A little less than six months ago I wrote a post about why the strategy adopted by the criminal justice reform movement sometimes makes me nervous.
My point, basically, was that while it made sense to take advantage of the bipartisan support for reform among elites, the approach was not without drawbacks — chief among them the possibility that an uptick in violent crime would inspire a massive backlash. Few things could harm the reform movement more, I argued, than being seen in the public’s eyes as part of an increasingly loathed and discredited “system.” Generally speaking, populism and ensuring the rights of poor minorities don’t mix.
From today’s vantage, those concerns, I’m happy to say, look overblown. There were rumblings last year about a supposed “Ferguson effect,” and a rise in violent crime in some major cities inspired agitation, but, overall, the “law and order” sentiment that dominated American politics from the late-1960s to the 1990s has not returned. Americans are pissed off and scared, no doubt. But, at least for now, their preferred bogeyman is the “radical Islamic terrorist” rather than the “violent thug.”
Which means criminal justice reform should be in pretty good shape, right? After all, it was nearly half a year ago that a reform package was, we were told, on the verge of making it out of Congress and to President Obama’s desk. There was no public outcry, no crime wave; and despite increased political salience of race, the reform movement hadn’t been turned into a political football for race-baiters. In other words: smooth sailing.
It turns out those waters were a lot choppier than they looked. Because according to a recent story from Bloomberg, reform has stalled in Congress. And with the presidential campaign about to really heat-up, the time to do something, anything in 2016 is quickly running out. So what’s the problem? That same elite-dominated strategy that had me worried in the first place, amusingly enough. But not for the reasons I expected. From Bloomberg:
Obama wants to make a criminal justice overhaul a cornerstone of his final year in office by cutting mandatory minimum sentences for non-violent drug offenders and giving judges greater discretion in setting prison terms. To do so, he’s cobbled together an unlikely alliance that includes the Koch brothers, libertarian-leaning lawmakers like 2016 presidential candidate Rand Paul and some liberal Democrats.
But that bipartisan coalition is running up against influential Republicans who are pressing colleagues to include a requirement to force federal prosecutors prove that certain criminal defendants specifically intended to act in a way they could reasonably be expected to know would be illegal. The change would mostly affect crimes involving corporations and businesses, as prosecutors already must prove that defendants intended to commit common-law crimes such as murder, assault or robbery.
What does making it harder for regulators to punish corporations and businesses have to do with reining in mass incarceration, you might ask. It’s a good question! But the thing to understand is that, to many Republicans, criminal justice reform isn’t about mass incarceration; that’s just one facet. The real goal, in their view, is about reducing big government coercion — and, from that perspective, there’s not much difference between an SEC regulator and a quota-driven cop.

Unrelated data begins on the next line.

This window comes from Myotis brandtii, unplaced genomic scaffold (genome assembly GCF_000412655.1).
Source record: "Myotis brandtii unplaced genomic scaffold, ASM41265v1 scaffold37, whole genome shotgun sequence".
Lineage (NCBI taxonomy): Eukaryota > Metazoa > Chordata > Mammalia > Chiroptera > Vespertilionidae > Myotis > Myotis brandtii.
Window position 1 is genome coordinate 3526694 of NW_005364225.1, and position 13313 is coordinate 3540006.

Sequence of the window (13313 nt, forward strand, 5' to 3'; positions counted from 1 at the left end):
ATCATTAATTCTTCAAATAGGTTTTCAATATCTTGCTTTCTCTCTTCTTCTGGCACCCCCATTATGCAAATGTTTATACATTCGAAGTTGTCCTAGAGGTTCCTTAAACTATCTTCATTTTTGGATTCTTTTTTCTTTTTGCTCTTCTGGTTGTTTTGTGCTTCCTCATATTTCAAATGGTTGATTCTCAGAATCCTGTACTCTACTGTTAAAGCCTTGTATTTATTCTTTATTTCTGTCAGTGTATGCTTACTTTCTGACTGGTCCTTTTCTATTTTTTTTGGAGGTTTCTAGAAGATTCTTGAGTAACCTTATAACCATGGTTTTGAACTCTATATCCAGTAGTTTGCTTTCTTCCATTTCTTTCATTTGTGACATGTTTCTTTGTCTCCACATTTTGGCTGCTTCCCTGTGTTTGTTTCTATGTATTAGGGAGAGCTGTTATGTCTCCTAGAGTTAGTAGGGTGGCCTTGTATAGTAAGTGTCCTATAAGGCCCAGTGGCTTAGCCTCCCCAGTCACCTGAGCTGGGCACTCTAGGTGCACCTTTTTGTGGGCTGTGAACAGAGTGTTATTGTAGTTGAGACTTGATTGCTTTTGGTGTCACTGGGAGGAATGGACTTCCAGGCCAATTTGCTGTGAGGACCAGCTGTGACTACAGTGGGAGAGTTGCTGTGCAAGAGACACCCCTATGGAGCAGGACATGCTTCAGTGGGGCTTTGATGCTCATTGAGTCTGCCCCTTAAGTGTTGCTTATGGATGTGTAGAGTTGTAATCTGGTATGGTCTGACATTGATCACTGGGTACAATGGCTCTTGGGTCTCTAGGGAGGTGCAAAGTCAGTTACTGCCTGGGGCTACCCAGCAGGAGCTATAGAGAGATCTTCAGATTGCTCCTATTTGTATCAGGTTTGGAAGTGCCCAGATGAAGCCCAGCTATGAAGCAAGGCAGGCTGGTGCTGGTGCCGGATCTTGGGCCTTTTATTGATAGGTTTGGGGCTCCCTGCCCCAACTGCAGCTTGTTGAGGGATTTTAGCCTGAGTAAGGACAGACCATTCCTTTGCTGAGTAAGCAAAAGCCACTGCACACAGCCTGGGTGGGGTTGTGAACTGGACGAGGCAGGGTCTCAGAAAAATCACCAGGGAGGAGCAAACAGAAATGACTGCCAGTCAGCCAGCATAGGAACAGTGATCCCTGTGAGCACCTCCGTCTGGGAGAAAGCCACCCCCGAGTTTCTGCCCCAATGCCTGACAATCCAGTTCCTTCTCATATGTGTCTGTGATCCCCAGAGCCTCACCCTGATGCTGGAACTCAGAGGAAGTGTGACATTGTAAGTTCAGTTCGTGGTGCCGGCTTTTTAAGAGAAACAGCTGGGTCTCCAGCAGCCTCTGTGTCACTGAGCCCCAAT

Here’s the funny-not-funny part. Despite what you may expect, the Koch brothers, who are probably the most high-profile right-wing supporters of reform (with Grover Norquist coming in second), are not to blame for the impasse. In fact, according to Bloomberg’s reporting, their representative said they were willing to drop the white collar changes (which they support) if that risked sinking the overall package. So the problem isn’t the Kochs, but rather the “legalized bribery” endemic to Washington. Again, from Bloomberg:
[T]he compromise is being threatened by Republicans Senator Orrin Hatch of Utah and Representative Jim Sensenbrenner of Wisconsin, both former chairmen of their chamber’s Judiciary Committee. […]
Sensenbrenner, chairman of the Judiciary panel’s crime subcommittee, said in an interview that the business community views [the change] as essential and leaving it out of the legislation would be a deal breaker … “I don’t think sentence reform can pass if it is not part of a package,” Sensenbrenner said. “If we split this up, you’ll probably see most Republicans being opposed to any kind of change in sentencing procedure.”
Now, if reformers could call upon a grassroots mass movement in favor of reform — like the kinds that helped create the Great Society and the Tea Party, respectively — then the business community’s veto threat would be less fearsome. But for many reasons, many of which they cannot control, reformers don’t have that option. This has been an elite project, through and through. And as long as the support of Republican elites is decisive, they’ll be able to name their own price.
There’s nothing much reformers can do about it, either. You gotta dance with the one that brought you — and for now, at least, this top-heavy coalition is it. If the reforms Obama and his allies are seeking pass, the compromises will almost certainly be worth making. But if they don’t? It could be a long, long time before reform gets this close to passing again.